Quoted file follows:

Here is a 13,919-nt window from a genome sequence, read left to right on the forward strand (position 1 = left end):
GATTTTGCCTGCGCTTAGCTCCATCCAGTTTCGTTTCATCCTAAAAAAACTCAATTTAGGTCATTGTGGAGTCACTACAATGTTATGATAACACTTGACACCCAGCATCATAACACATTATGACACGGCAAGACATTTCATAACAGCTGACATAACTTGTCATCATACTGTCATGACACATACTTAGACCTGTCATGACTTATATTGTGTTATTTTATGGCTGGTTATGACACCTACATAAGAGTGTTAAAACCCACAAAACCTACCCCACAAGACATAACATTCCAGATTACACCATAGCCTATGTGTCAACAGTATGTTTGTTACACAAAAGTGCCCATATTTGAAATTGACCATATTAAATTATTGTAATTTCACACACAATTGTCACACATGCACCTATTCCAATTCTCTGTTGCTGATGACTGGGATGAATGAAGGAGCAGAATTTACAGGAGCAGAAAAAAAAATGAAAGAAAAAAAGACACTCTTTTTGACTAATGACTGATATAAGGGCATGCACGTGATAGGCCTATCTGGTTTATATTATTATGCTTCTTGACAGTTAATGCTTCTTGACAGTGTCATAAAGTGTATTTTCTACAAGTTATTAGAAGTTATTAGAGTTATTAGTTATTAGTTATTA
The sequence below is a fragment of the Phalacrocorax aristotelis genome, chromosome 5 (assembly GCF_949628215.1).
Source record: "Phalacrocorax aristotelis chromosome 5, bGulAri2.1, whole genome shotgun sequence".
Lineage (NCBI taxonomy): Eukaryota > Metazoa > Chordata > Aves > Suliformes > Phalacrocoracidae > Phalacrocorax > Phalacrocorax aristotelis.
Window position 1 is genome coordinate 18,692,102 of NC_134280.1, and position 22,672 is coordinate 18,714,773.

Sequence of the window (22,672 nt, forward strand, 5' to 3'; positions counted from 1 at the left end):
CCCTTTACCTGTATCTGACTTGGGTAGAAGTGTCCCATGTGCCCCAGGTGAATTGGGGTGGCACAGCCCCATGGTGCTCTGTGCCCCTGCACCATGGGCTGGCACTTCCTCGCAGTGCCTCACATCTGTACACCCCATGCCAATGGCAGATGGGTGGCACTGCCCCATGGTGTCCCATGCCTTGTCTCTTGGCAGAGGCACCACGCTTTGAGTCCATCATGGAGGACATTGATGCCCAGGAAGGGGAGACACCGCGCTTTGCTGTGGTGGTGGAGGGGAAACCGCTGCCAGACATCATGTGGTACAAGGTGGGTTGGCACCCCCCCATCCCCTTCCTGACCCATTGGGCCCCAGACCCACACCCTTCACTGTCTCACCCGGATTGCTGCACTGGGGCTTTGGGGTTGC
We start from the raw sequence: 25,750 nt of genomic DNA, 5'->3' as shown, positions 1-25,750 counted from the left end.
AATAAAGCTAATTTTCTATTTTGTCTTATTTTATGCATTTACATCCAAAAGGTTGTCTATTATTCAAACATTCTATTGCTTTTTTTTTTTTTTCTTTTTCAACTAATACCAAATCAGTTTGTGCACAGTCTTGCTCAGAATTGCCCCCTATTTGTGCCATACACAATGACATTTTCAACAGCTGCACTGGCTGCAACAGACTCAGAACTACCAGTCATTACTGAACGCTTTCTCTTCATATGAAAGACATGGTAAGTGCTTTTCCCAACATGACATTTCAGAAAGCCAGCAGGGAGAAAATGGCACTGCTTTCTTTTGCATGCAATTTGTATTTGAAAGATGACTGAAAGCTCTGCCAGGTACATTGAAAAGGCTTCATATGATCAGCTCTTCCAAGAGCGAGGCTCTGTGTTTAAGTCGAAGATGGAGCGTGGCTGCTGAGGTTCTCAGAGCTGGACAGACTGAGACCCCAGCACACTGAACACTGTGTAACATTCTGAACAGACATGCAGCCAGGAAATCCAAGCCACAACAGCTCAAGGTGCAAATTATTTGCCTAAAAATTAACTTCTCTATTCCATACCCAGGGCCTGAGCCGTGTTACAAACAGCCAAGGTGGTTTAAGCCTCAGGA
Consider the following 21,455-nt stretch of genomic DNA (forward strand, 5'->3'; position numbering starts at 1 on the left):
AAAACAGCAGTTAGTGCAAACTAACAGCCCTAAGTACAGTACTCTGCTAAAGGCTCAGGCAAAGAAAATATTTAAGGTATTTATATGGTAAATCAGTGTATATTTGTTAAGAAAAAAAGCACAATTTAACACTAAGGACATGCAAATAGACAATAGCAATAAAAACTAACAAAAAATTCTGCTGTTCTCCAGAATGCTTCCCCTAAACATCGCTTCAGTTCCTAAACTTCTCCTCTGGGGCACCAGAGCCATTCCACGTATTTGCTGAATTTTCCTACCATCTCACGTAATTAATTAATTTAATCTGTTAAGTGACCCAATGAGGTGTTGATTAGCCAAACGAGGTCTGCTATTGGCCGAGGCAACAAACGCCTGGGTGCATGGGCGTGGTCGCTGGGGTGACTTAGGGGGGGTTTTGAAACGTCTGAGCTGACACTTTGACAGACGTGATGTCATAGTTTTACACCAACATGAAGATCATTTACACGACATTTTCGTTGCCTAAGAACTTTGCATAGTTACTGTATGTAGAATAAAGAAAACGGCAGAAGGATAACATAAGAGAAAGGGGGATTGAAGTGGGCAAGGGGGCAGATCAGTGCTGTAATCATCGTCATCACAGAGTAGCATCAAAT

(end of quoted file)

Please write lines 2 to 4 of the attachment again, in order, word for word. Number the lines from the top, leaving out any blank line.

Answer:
GATTTTGCCTGCGCTTAGCTCCATCCAGTTTCGTTTCATCCTAAAAAAACTCAATTTAGGTCATTGTGGAGTCACTACAATGTTATGATAACACTTGACACCCAGCATCATAACACATTATGACACGGCAAGACATTTCATAACAGCTGACATAACTTGTCATCATACTGTCATGACACATACTTAGACCTGTCATGACTTATATTGTGTTATTTTATGGCTGGTTATGACACCTACATAAGAGTGTTAAAACCCACAAAACCTACCCCACAAGACATAACATTCCAGATTACACCATAGCCTATGTGTCAACAGTATGTTTGTTACACAAAAGTGCCCATATTTGAAATTGACCATATTAAATTATTGTAATTTCACACACAATTGTCACACATGCACCTATTCCAATTCTCTGTTGCTGATGACTGGGATGAATGAAGGAGCAGAATTTACAGGAGCAGAAAAAAAAATGAAAGAAAAAAAGACACTCTTTTTGACTAATGACTGATATAAGGGCATGCACGTGATAGGCCTATCTGGTTTATATTATTATGCTTCTTGACAGTTAATGCTTCTTGACAGTGTCATAAAGTGTATTTTCTACAAGTTATTAGAAGTTATTAGAGTTATTAGTTATTAGTTATTA
The sequence below is a fragment of the Phalacrocorax aristotelis genome, chromosome 5 (assembly GCF_949628215.1).
Source record: "Phalacrocorax aristotelis chromosome 5, bGulAri2.1, whole genome shotgun sequence".